A soda in a West Oakland mini-mart costs 99 cents, while an energy drink named Armor Body costs $1.29, and another, Rockstar Super Sour, costs $2.25. Orange juice costs $2.49 for a smaller bottle, and water is hard to find, tucked on a floor-level shelf, for $1.49 a bottle.

Young men drifted into the store on 23rd Street on Tuesday afternoon this week, just after school let out at the high school three blocks away. They surveyed the drinks. One commented that the $2 in his pocket is just enough to cover a bag of chips and a 99 cent soda. Another chose an energy drink.

In Alameda County, children and teenagers are consuming more soda and sugar-sweetened drinks than ever, a recent study showed, setting them up for diabetes, liver disease and a host of health problems later in life. Two out of three teenagers and one out of three children in this county consumed at least one sugar-laden drink a day in 2012, the study found.

Even as progress has been made across California in getting kids to drink fewer sugary drinks in the past five years, as epidemiologists linked them with obesity, trends in Alameda County are going the other way.

According to a study by the UCLA Center for Health Policy Research and the California Center for Public Health Advocacy, consumption of sugary drinks by children as young as two and up to 11 years old has increased 24 percent in Alameda County over the last five years, so that one of every three youngsters had at least one of these a day last year.

This is while, statewide, there’s been a decrease in kids’ consumption of these drinks, with children under 11 drinking 27 percent fewer sugary drinks last year than they did five years ago.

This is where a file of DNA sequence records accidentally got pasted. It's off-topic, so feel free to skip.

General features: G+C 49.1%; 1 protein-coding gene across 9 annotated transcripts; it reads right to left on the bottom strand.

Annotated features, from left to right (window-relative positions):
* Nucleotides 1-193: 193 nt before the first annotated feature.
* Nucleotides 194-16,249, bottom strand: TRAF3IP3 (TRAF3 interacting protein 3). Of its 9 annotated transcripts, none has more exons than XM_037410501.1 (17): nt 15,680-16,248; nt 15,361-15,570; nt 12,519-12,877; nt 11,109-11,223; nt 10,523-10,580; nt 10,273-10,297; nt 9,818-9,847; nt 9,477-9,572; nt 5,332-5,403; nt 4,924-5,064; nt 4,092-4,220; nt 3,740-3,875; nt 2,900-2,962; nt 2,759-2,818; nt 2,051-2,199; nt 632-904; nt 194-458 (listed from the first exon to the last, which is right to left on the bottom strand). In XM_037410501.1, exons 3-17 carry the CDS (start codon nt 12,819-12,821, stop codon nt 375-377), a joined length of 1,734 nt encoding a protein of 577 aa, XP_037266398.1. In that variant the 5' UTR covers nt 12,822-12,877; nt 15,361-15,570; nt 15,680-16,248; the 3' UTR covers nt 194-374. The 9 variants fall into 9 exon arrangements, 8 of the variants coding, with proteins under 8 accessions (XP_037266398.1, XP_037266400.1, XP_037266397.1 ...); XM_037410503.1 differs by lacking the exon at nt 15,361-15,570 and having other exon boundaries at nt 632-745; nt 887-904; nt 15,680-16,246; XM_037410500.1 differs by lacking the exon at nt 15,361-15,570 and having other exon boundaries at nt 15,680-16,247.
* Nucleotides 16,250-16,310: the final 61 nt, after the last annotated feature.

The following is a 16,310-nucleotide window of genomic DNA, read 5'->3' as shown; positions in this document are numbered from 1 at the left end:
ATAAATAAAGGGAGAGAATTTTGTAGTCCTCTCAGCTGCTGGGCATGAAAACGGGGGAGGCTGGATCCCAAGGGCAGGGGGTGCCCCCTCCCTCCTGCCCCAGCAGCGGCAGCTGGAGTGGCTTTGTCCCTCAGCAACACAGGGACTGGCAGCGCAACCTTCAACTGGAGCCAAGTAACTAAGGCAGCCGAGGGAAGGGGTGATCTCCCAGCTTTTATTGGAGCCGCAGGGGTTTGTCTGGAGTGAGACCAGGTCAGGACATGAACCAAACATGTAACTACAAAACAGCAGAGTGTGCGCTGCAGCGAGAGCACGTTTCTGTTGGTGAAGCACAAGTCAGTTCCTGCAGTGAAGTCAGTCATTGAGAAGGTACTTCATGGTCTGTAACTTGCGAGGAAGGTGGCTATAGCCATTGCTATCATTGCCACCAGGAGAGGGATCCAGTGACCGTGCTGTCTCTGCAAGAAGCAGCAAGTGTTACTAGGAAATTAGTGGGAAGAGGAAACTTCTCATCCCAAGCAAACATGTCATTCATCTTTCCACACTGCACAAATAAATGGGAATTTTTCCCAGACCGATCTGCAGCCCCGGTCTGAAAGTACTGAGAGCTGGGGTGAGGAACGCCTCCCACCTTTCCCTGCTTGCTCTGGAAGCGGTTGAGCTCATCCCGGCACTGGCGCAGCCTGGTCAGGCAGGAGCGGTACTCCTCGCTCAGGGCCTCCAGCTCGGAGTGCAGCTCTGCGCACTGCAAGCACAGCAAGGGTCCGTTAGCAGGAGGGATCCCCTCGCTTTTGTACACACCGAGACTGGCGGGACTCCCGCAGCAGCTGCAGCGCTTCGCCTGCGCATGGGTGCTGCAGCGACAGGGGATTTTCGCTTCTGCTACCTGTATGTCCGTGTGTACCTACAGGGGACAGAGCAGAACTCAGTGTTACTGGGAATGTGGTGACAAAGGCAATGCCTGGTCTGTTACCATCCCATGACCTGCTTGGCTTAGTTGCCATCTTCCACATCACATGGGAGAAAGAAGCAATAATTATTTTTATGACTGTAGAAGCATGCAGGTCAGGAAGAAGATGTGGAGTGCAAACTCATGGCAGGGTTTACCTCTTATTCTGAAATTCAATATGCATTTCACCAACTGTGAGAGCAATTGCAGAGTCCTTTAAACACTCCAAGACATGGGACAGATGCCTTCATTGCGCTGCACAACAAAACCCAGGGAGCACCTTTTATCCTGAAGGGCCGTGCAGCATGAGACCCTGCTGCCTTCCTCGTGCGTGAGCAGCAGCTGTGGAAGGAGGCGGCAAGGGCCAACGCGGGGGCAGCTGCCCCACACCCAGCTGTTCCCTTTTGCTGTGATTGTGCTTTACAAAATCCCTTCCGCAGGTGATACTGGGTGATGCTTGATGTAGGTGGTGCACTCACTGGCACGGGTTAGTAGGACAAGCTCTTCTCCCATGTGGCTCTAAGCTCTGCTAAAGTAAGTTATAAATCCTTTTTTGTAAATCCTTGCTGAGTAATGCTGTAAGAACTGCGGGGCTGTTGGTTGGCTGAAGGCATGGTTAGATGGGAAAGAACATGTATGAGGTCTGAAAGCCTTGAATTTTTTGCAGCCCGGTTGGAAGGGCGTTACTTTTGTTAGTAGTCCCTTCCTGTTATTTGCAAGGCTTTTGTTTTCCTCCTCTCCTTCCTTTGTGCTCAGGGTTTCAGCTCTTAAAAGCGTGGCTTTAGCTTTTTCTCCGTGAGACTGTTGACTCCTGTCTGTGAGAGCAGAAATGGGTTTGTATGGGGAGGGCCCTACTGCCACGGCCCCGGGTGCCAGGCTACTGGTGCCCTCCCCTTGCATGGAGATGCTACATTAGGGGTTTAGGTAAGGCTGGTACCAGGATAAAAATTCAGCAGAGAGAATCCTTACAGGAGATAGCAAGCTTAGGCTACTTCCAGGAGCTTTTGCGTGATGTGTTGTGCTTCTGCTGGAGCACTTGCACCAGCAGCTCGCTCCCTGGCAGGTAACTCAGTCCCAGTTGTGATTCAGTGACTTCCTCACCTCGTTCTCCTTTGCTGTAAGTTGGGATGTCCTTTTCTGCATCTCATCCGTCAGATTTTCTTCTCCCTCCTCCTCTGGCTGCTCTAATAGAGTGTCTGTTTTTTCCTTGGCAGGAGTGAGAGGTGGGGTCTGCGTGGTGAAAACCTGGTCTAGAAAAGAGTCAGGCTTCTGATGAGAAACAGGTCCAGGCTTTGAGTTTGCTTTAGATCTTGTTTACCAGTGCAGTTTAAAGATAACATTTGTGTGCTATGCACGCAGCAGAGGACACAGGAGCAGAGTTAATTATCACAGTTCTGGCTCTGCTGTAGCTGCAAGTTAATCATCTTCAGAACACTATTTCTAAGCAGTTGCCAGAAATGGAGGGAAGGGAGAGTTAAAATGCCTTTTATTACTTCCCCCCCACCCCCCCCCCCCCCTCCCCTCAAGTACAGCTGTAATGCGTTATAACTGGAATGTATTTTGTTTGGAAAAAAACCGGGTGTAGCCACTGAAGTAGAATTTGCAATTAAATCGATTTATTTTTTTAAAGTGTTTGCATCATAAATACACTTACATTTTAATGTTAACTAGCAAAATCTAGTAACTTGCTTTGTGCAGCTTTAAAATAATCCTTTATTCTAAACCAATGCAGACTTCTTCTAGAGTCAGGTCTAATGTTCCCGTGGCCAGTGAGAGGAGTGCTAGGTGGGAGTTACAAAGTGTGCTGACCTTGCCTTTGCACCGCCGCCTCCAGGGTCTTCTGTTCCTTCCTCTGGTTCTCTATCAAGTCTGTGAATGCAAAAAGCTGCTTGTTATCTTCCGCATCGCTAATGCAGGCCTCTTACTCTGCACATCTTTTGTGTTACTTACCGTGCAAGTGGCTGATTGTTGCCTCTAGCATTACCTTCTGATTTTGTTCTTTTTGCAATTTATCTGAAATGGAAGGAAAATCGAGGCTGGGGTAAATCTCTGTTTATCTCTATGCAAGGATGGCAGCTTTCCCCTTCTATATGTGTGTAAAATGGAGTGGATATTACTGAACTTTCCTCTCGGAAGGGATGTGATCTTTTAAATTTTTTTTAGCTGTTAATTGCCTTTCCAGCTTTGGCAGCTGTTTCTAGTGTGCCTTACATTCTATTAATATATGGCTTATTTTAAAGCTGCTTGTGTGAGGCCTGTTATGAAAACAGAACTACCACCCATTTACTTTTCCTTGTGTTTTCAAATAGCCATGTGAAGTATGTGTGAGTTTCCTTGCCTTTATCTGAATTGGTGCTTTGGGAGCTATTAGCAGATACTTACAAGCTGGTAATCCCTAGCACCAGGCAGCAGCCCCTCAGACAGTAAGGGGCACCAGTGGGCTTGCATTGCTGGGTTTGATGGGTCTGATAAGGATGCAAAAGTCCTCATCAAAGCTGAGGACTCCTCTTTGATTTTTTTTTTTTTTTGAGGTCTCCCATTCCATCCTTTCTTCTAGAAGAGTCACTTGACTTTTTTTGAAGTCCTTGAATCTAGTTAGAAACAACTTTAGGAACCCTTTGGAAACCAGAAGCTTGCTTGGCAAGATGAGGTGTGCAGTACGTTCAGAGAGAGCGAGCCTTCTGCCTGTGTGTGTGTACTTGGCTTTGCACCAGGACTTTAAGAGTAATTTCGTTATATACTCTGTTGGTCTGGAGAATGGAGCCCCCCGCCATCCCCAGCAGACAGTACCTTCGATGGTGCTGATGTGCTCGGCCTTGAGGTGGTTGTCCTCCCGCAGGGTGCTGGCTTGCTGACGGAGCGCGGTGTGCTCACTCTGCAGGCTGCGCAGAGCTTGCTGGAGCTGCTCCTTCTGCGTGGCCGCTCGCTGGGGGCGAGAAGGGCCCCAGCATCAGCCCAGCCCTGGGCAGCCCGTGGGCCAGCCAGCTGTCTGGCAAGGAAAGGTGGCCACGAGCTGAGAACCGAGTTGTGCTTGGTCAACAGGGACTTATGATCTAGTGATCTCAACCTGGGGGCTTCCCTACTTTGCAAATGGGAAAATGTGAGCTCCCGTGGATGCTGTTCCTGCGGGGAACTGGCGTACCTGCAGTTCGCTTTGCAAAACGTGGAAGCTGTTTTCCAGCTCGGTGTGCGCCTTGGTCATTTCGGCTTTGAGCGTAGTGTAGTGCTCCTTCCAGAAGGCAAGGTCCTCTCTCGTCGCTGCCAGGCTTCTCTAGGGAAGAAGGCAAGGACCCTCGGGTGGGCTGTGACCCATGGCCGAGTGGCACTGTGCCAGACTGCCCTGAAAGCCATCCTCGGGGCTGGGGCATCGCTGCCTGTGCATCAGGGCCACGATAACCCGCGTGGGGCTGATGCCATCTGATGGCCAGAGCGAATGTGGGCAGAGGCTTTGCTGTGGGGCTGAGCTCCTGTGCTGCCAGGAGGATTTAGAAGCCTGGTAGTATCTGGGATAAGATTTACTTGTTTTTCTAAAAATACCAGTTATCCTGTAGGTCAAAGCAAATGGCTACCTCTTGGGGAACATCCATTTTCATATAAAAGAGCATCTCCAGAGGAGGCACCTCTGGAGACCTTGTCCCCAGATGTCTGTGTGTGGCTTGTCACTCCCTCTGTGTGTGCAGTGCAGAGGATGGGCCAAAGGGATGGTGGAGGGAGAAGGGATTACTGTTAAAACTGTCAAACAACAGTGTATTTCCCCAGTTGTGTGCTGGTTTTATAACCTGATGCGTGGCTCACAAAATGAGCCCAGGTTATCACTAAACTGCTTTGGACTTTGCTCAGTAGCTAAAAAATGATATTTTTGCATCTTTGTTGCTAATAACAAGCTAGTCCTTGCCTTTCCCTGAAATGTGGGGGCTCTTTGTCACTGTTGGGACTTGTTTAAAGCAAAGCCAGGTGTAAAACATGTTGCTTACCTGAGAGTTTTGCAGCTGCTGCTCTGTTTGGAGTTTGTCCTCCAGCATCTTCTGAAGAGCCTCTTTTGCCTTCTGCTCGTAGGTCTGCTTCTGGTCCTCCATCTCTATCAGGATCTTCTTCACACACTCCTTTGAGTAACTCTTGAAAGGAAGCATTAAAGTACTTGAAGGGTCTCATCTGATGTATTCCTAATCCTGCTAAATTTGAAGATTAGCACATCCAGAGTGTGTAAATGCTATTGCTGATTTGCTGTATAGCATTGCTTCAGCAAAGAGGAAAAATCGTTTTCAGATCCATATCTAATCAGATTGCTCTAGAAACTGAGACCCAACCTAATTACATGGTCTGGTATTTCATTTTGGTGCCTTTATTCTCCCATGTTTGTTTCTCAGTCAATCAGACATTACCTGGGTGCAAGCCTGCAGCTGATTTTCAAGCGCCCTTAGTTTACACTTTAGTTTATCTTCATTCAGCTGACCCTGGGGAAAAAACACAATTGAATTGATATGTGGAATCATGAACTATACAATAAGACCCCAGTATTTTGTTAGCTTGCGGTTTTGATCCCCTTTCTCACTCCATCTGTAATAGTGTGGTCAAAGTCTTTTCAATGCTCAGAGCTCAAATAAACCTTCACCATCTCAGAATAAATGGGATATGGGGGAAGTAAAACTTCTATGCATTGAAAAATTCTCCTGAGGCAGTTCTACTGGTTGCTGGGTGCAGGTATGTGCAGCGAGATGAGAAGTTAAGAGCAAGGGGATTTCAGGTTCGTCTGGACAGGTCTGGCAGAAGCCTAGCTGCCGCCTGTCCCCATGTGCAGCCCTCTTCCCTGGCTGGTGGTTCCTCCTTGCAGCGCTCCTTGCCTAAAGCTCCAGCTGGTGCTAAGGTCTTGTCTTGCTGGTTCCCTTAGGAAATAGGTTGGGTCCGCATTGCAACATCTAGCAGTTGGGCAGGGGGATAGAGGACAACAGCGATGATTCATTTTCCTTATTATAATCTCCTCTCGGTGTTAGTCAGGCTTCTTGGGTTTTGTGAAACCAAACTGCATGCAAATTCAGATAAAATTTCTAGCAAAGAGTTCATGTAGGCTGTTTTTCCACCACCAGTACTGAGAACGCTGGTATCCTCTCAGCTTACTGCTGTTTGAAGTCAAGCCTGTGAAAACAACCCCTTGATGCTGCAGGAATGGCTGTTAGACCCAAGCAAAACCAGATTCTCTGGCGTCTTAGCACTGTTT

Among teenagers, though, consumption of liquid sugar is up both in Alameda County and statewide, such that two thirds of all teenagers consume at least one soda or sugary drink a day, the study found.

So what’s wrong with a sugary drink?

“Our bodies are not designed to consume that amount of sugar,” said Dr. Harold Goldstein of the California Center for Public Health Advocacy, pointing out that the average 20-ounce soda or energy drink has 16 teaspoons of sugar. His center is one of the authors of the study. Because it is in liquid form, and not food, the sugar is absorbed into the bloodstream in about three minutes and not broken down into possible nutrients. “So you get this massive spike in blood sugar,” he said. The unusable sugar goes to the liver and begins develop fatty liver disease.

“We mammals consumed two liquids for most of our history: mothers’ milk and water,” and still human bodies are not engineered to know how to handle other kinds of liquid very well.

“Our bodies do not recognize calories in liquid because liquids go through a different digestive system than food. When we drink liquid, it is absorbed almost immediately into our bloodstream. Food, on the other hand, gets digested with digestive enzymes, broken down into its usable substances and is absorbed into the small intestines.”

Undigested sugar in liquid goes to the liver, where it produces a certain kind of fatty material that is a precursor to diabetes and liver damage, he said.

One sugar-filled drink a day for two weeks and you begin to develop these fatty liver disease deposits. Six months of drinking a sugary drink a day and the onset of liver damage begins. Children and teenagers are even more susceptible than adults because their tissues are soft and still developing.

Goldstein is among public health physicians concerned about the rising consumption of these drinks among kids. Diane Woloshin, the Nutrition Services Director for the Alameda County Public Health Department, is another. She said the results for Alameda County are particularly disheartening.

“Almost one of three children in Alameda County is overweight or obese,” she said, and she lays the blame partly on the marketing and pricing of these sugary energy drinks. “This is putting them at risk for serious chronic diseases, such as heart disease, diabetes, high blood pressure and stroke.”